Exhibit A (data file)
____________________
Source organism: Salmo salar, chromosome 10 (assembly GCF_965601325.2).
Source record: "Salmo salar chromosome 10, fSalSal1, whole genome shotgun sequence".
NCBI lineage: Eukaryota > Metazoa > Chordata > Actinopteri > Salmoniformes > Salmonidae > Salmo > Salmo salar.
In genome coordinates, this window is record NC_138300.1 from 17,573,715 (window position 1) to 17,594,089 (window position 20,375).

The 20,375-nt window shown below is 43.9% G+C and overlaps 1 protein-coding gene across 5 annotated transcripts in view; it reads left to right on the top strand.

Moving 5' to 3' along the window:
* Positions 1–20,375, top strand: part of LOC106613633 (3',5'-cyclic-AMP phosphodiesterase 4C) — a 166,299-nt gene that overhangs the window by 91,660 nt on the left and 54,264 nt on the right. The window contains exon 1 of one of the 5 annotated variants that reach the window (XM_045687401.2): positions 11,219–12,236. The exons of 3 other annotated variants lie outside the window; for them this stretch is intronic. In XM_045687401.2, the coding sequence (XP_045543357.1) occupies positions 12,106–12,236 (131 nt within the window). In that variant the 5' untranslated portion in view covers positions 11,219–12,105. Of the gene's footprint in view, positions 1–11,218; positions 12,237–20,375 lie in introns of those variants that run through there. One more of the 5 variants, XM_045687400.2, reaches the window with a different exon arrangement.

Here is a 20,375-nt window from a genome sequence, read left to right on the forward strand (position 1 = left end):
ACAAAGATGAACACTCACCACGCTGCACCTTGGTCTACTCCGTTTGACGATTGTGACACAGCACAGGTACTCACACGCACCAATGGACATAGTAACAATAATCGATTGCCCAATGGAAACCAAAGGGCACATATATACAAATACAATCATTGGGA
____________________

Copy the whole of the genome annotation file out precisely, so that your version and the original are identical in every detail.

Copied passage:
Source organism: Salmo salar, chromosome 10 (assembly GCF_965601325.2).
Source record: "Salmo salar chromosome 10, fSalSal1, whole genome shotgun sequence".
NCBI lineage: Eukaryota > Metazoa > Chordata > Actinopteri > Salmoniformes > Salmonidae > Salmo > Salmo salar.
In genome coordinates, this window is record NC_138300.1 from 17,573,715 (window position 1) to 17,594,089 (window position 20,375).

The 20,375-nt window shown below is 43.9% G+C and overlaps 1 protein-coding gene across 5 annotated transcripts in view; it reads left to right on the top strand.

Moving 5' to 3' along the window:
* Positions 1–20,375, top strand: part of LOC106613633 (3',5'-cyclic-AMP phosphodiesterase 4C) — a 166,299-nt gene that overhangs the window by 91,660 nt on the left and 54,264 nt on the right. The window contains exon 1 of one of the 5 annotated variants that reach the window (XM_045687401.2): positions 11,219–12,236. The exons of 3 other annotated variants lie outside the window; for them this stretch is intronic. In XM_045687401.2, the coding sequence (XP_045543357.1) occupies positions 12,106–12,236 (131 nt within the window). In that variant the 5' untranslated portion in view covers positions 11,219–12,105. Of the gene's footprint in view, positions 1–11,218; positions 12,237–20,375 lie in introns of those variants that run through there. One more of the 5 variants, XM_045687400.2, reaches the window with a different exon arrangement.

Here is a 20,375-nt window from a genome sequence, read left to right on the forward strand (position 1 = left end):
ACAAAGATGAACACTCACCACGCTGCACCTTGGTCTACTCCGTTTGACGATTGTGACACAGCACAGGTACTCACACGCACCAATGGACATAGTAACAATAATCGATTGCCCAATGGAAACCAAAGGGCACATATATACAAATACAATCATTGGGA